Melody Maker January 16, 1971
      

PATTO

PATTO are better than most rock bands for two reasons -- they play without any sense of snobbery (no boring ego jams), and secondly because in shy Ollie Halsall, Patto possess one of the most technically brilliant guitarists in the country.

At Londonís Speakeasy last week, Halsall delivered a couple of sets of such incredible playing, that even the brace of notable guitarists present nodded their heads with approval. Several did more than nod, they raved. Rightly so too, for Halsall proved that you don't have to follow well-worn cliches to play rock. Heís a flowering type of player -- the variety, intricacy, pace and fluency -- gobbling runs just ooze out.

His chord work is as efficient as youíd ever wish for, and in the age of the lead guitar break -- his are as ripe and crisp as youíll hear. To make you nod your head even more, Halsall just happens to be able to play delicate vibes as well. (I hear he can drum too!)

For the rest, well Patto rely on the sort of material that ainít going to set the world on fire. But itís the sort of material -- a collection of rock and the trimmings -- that didnít limp, didnít look tired and over-played. The vocal work of rogue-like Mike Patto is angry and powerful. He struts around a bit like Cocker, smacking his massive hands together when it all gets a little intense. Heís a bit of a character is Patto, always has been, and now seems happily at home with the sort of unit thatís going to gain a lot of friends in the months to come. Certainly Patto are an energy unit, and thatís good to see.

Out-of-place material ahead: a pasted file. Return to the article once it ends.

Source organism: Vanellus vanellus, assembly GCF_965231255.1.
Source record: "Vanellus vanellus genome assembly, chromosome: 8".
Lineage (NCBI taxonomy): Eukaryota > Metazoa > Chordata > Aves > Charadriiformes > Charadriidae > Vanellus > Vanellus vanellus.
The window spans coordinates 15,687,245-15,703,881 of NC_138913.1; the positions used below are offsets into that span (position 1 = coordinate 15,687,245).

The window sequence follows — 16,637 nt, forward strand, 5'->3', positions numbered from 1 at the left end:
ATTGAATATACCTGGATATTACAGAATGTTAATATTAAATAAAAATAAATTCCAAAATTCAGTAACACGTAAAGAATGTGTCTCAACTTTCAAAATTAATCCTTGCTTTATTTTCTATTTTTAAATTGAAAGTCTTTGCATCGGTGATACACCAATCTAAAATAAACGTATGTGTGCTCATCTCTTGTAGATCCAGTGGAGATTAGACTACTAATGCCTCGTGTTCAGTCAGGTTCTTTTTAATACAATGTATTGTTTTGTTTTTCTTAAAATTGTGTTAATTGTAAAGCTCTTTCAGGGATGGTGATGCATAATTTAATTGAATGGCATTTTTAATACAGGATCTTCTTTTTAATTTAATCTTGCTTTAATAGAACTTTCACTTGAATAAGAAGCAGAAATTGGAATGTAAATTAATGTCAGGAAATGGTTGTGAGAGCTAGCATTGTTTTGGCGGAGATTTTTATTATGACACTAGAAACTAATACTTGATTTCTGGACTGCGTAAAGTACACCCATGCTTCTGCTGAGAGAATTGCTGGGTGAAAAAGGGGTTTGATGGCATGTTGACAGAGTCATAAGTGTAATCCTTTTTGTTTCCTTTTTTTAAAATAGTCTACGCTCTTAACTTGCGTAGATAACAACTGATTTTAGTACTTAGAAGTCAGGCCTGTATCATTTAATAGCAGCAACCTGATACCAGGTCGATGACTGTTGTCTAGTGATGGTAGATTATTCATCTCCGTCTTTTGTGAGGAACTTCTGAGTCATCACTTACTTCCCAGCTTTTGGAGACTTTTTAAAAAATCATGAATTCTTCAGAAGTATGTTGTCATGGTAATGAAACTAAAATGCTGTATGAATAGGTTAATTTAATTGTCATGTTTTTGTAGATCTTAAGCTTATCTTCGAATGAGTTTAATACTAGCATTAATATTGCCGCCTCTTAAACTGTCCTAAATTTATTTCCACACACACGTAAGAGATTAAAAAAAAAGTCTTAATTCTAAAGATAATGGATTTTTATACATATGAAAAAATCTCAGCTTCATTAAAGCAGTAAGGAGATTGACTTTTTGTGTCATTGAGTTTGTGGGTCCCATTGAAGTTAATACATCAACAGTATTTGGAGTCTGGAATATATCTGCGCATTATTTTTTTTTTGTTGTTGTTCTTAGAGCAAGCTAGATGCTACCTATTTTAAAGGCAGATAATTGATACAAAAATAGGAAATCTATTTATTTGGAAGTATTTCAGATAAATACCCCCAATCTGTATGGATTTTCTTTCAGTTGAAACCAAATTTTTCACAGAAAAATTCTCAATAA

I just hope that the blasť ears of the majority of English audiences take time out to listen, and also snatch a glagger at Halsall, and donít dismiss him straight away -- Ďcause he doesnít have long hair, and doesnít jump around.

ROY HOLLINGWORTH
       

  

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